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Leaving Home: Orchestral Music of the 20th Century – After the Wake.
A conducted tour by Sir Simon Rattle with the City of Birmingham Symphony Orchestra.
Includes a bonus film of Stockhausen's Gruppen.
PCM Stereo. 4:3. Region Code 0.
ARTHAUS MUSIK 102 043 [50'00]
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This is a tremendous package. 'Package' in the sense that it combines intelligent documentary with a valuable performance of Stockhausen's Gruppen. Daniel Harding and John Carewe are the guest conductors.
The documentary, 'After the Wake', examines music's reactions to the Second World War, from Richard Strauss' warmly autumnal Vier letzte Lieder through Schoenberg's Survivor from Warsaw to Stravinsky's acerbic ballet Agon through to the Stockhausen. There is no doubting Rattle's enthusiasm for his subject - his knowledge should surely almost be taken for granted! I remain uncertain as to whether he is the most natural guide, though. His delivery is rather studied, but this should be balanced against the sheer number of relevant musical excerpts provided and, indeed, the touching, sometimes harrowing black-and-white footage that is used to illustrate the War's insanities: bombed cities, lines of people walking aimlessly, dejectedly.
Schoenberg's Survivor from Warsaw is possibly the single one of his works that speaks absolutely straight to the heart. Rattle's performance pulls no punches. And then historically, as Rattle puts it, 'suddenly, complexity was king' ... and how! What with the integral serialism of Boulez and his Structures, plus the experiments of Stockhausen. At the head of all this, of course, was Olivier Messiaen, teaching from his composition class in Paris, where the remit was to relearn how to listen. Boulez's Marteau and Stockhausen's Gruppen are held as representative. Rattle admits of the latter that he does not understand all of it but likes the way it sounds!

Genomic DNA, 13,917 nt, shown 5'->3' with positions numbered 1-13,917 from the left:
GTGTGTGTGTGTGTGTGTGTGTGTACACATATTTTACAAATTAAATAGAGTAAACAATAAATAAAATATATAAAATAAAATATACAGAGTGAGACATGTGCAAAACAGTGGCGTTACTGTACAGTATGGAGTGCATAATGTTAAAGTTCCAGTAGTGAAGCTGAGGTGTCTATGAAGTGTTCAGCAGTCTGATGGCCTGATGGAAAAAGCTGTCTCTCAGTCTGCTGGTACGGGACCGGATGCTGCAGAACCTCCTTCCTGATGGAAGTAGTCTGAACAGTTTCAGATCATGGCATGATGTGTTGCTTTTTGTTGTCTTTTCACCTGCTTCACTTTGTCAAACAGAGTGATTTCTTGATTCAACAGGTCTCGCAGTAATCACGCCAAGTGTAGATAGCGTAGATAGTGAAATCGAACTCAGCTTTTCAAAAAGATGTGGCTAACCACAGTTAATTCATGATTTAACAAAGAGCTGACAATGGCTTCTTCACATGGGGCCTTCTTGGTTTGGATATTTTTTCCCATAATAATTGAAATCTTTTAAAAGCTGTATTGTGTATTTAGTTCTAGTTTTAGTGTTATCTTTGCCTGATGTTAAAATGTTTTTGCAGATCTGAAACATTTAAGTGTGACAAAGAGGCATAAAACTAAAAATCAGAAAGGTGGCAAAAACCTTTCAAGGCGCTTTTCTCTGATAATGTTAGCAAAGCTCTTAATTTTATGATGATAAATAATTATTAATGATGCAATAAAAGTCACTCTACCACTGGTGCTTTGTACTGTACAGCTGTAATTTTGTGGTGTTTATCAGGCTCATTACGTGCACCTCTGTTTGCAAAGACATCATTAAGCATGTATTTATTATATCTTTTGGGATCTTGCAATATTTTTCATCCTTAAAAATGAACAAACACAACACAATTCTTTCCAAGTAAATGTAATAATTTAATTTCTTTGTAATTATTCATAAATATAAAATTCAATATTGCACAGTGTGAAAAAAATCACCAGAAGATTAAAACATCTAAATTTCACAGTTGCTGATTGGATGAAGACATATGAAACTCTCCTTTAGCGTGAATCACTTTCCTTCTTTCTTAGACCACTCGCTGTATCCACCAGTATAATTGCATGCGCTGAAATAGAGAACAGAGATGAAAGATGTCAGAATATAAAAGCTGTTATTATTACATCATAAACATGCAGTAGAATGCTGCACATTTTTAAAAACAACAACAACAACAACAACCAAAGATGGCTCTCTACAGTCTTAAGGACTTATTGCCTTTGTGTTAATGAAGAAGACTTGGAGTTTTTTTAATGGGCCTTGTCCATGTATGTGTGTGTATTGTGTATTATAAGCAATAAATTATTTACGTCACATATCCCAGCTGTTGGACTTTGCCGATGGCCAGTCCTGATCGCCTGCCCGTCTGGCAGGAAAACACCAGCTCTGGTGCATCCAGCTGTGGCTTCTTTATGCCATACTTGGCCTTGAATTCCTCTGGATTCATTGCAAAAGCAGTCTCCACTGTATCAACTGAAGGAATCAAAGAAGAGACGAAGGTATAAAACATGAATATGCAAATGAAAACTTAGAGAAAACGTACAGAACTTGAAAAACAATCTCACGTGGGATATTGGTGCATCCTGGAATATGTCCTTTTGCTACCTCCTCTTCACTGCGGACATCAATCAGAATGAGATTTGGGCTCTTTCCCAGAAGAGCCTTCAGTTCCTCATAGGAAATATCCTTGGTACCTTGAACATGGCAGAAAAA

From there to Britten's Serenade for Tenor, Horn and Strings is something of a quantum leap, while Stravinsky provides a “Pocket-Sized History of Music”. Agon seems to fit this description perfectly, with its come-and-go use of serialism.
But it is the performance of Gruppen that makes the purchase of this DVD worthwhile. If in the last analysis it lacks the sheer confident punch of Abbado's classic DG recording (Berliner Philharmoniker on 447 761-2, coupled with Kurtag's Stele and Grabstein für Stephan), this DVD remains a refreshingly original issue.
Colin Clarke

For reviews of other volumes in this series, see:

Volume 1 - Kevin Sutton and Volumes 4 & 5 - Tony Haywood


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